Coop-ons, q-pons…regardless of pronunciation, they are useless as I knew them. From childhood, until a couple of years ago, they were integral. Now, alas, they almost all exceed my choke point. Grocery makers want too much from me for too little.
A typical Sunday Boston Globe has two to four booklets of grocery and non-food coupons. While I still look at them, I find more amusement than thrills there.
Let’s make it plain:
- I don’t want to buy four boxes of a cereal to save $2.
- I don’t want to buy 10 cans of kids’ pasta or 6 yogurts to save a dime off each unit.
- I don’t want to buy two $8 shampoos to save $1 on each.
- I don’t want to buy five of anything to get one free.
If these coupons work for enough people to keep the manufacturers happy, this new model works. It doesn’t for me.
I used to edit a grocery magazine and am sympathetic to stores with tiny profit margins, more like 5% instead of a software vendor’s 60%. They have to look for expensive items and non-foods, like HABA (health and beauty aids) for big markups. They figure rightly that you’re there for your groceries and likely to buy the toiletries rather than plan a separate trip to save a bit on them.
The old coupon model plucked several consumer strings. First, it introduced you to new products. Then, particularly for the many commodities like laundry soap or hot dogs, it inspired you to favor their brands. Until recently too, with most grocers doubling coupon value through 99¢, you’d get serious percentage savings with a doubled 75¢.
The new model largely does away with the advantage of doubling. There’s the $1 trick that exceeds the limit. Getting $1 off on four is far worse than 50¢ off on one, and no doubling.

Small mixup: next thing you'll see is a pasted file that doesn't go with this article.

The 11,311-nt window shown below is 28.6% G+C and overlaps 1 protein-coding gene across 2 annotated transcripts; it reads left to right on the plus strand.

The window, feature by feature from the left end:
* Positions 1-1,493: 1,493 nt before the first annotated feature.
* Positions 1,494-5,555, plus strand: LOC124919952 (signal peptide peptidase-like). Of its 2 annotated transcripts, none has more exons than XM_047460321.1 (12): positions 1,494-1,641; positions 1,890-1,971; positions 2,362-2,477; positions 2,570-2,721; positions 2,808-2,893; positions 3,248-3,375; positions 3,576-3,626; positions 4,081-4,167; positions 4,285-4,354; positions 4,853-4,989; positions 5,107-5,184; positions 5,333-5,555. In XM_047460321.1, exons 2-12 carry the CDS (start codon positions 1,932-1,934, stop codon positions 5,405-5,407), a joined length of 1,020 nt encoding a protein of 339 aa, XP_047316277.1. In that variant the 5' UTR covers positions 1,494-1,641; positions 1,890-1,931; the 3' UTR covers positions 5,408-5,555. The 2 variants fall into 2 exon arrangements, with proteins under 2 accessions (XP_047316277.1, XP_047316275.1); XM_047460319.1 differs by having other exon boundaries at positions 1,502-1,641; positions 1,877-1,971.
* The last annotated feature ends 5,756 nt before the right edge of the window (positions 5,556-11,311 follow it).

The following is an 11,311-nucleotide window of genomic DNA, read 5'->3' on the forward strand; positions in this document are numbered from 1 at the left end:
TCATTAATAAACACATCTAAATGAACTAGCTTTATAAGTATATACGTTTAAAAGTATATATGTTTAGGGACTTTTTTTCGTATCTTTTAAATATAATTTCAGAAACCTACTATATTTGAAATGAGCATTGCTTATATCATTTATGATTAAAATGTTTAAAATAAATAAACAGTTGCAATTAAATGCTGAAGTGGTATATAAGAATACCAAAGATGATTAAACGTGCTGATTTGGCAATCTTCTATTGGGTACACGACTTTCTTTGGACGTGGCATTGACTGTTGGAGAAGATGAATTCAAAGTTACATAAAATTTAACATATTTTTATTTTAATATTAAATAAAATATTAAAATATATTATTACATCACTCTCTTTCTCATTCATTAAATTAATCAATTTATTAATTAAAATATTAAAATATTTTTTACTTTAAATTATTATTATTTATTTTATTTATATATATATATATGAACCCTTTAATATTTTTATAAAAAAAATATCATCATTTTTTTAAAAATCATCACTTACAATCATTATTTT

They want you go stock up on absurd amounts to get any discount too often. One or two of something is possible, but a half dozen or 10? When needs four boxes of the same cereal at one time? I have two teens at home and these multiples are dumb even here.
Every Thursday, I still give the three grocery filers in the paper a drilling. Between specials and now the occasional coupon, I figure I save at last $40 a week and buy absolutely nothing I don’t want.
That does not compare to a friend’s father in high school. They were Jewish and Arthur used Sunday as his grocery-sport day. He had his coupons and would use the grocery fliers in the Sunday papers there to plan his runs. It was $1 for ten cans of OJ at Grand Union and so forth. He’d run to multiple stores, gathering the bargains at each. Their freezer and pantry were jammed with deals.
My late mother-in-law used to discuss my couponing with a tone of awe. She found it confusing first to evaluate the advertised specials and then to link them with stored coupons. Once in the supermarket, finding the specific items were tough for her. Pattern recognition is one of my innate abilities, so those are naturally easy for me, but I can sympathize. (I hope the musical can feel for my poor singing.)
Now when I scan the coupon booklets, I usually clip one or two out of maybe 100 choices. It used to be a cheap (literally) thrill to flourish a dozen or two dozen coupons at the register. I apologize if you were annoyed at the extra two minutes cashiers would take with me. Now, the grocers claim their savings are built right in, that there’s no need for coupons.
I’m still a careful shopper and still bring home what we want and need with savings. So, there’s some truth to the grocers’ claims. However, they know they are not doubling coupons and that their margins are better for it.
Importantly though, my game is over. There’s less sport in marking up store fliers and creating a shopping list for one or two stores than there was in coupons when the were COUPONS. The oh-boy moment is gone. I miss it.